Lake Texoma Boaters Urged To Wear Life Jackets - - No One Gets You Closer

Lake Texoma Boaters Urged To Wear Life Jackets


LAKE TEXOMA -- Visitors are already heading out to the lake for the Fourth of July holiday, and many people are taking some simple precautions to stay safe.

Campers and boaters are starting to arrive to the lake to for a fun holiday weekend. There are some steps they're being urged to follow to avoid accidents that take place here every summer.

July Fourth weekend means plenty of people will head out on Lake Texoma. "There's good fishing out here and it's a good park. We have an RV and a boat and so just come to hang out and spend time with the family," says Dallas visitor Ryan Gray.

Gray is enjoying time with his parents and brother. With thousands of visitors, park rangers will be among those checking boats to be sure they have the proper registration, life jackets, life rings, a sounding device like a horn or bell, and a light for boats traveling at night.

"All the traffic on the lake you definitely want to make sure you got all your flotation devices and your license make sure the game wardens are gonna be happy if they happen to run into you on the lake," says Prosper visitor Ashly Chaffin.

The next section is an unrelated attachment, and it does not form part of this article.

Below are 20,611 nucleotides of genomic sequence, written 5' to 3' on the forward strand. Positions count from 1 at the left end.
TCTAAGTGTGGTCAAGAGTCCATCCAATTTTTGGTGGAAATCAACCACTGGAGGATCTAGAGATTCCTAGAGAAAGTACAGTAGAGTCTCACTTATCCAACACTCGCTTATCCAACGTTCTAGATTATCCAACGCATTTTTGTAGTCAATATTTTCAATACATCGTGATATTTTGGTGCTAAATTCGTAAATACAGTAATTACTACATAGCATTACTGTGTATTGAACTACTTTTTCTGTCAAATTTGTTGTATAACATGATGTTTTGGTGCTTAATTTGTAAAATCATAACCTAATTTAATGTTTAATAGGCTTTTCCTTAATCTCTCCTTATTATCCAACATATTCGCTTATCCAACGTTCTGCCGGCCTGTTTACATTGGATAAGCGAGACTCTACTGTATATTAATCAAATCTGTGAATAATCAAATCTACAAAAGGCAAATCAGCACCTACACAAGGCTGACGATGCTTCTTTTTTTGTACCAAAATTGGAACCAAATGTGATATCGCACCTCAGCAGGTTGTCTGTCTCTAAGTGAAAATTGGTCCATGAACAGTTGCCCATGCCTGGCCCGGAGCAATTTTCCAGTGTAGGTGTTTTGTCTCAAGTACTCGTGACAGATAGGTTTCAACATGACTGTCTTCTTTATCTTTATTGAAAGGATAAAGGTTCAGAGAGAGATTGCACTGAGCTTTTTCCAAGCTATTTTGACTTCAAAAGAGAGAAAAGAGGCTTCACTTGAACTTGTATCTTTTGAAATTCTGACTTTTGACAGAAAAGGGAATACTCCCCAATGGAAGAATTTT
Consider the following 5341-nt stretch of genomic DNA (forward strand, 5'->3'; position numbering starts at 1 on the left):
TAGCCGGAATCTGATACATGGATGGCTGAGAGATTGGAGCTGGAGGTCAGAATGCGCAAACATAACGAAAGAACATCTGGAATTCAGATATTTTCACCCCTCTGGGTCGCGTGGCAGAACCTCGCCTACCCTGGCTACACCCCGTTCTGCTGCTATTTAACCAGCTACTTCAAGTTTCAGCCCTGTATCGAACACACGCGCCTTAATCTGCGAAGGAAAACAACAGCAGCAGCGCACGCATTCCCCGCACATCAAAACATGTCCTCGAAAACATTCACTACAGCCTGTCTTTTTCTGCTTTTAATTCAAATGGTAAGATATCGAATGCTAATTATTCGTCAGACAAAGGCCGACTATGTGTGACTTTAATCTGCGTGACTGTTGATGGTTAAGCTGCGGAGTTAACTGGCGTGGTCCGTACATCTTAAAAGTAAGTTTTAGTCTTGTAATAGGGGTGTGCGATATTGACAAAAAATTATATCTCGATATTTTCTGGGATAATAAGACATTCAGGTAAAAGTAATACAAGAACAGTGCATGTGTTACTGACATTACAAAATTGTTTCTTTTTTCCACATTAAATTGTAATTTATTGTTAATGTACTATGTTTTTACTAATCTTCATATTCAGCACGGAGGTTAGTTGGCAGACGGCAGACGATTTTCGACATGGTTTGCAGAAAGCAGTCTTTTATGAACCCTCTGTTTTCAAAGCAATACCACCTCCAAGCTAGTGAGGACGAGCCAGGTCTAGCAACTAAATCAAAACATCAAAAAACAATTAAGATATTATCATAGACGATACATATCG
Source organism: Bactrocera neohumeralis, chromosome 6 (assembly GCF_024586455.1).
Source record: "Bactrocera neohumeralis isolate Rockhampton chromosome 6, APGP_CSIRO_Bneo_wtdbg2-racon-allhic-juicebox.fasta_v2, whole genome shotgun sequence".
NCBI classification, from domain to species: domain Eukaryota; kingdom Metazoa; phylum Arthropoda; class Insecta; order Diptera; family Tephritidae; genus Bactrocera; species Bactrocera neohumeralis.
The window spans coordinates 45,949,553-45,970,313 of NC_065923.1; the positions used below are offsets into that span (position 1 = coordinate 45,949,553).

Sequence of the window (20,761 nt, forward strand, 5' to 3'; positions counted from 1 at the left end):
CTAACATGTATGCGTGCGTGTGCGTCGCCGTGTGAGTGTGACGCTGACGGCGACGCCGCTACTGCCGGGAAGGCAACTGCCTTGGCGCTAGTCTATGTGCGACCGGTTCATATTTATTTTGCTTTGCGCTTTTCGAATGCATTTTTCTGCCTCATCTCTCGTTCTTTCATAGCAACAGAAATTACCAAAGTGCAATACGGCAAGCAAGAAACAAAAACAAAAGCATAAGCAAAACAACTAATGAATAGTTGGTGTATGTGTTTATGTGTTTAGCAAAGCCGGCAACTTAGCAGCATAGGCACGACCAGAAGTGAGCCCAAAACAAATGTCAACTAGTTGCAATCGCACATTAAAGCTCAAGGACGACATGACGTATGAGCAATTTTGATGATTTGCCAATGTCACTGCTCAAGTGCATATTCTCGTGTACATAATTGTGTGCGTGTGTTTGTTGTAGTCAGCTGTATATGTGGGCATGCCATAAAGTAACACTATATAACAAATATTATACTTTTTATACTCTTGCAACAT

"Being careful of other drivers and staying clear of them and not overpowering the boat," says Fort Worth visitor Candy Cottle.

According to the Army Corps of Engineers, Lake Texoma averages five drownings per year. To try and stop that, officials want all boaters to take a very important safety precaution.

"Making sure you have a life jacket, not necessarily on board, but you want to be wearing it as well. So far this year in our district we've had 9 drownings, 60 nationally. None of the drowning victims were wearing a life jacket," says Army Corps Project Manager B.J. Parkey.

Parkey says he's had to respond to many drownings and he doesn't want to have to this year.

"Responding to a drowning situation is a very sobering sombering situation. You really feel for the families," says Parkey.

That is why some visitors are taking precautions to stay safe on the water.

"Fishing and cruising, we got a new tube the kids want to try out that fits all of them," says Gray.

Parkey says fireworks are not allowed at the ten Army Corps campgrounds at the lake, except for the shows that have already gotten a permit. They are encouraging people not to drink in excess because alcohol is often involved with drownings.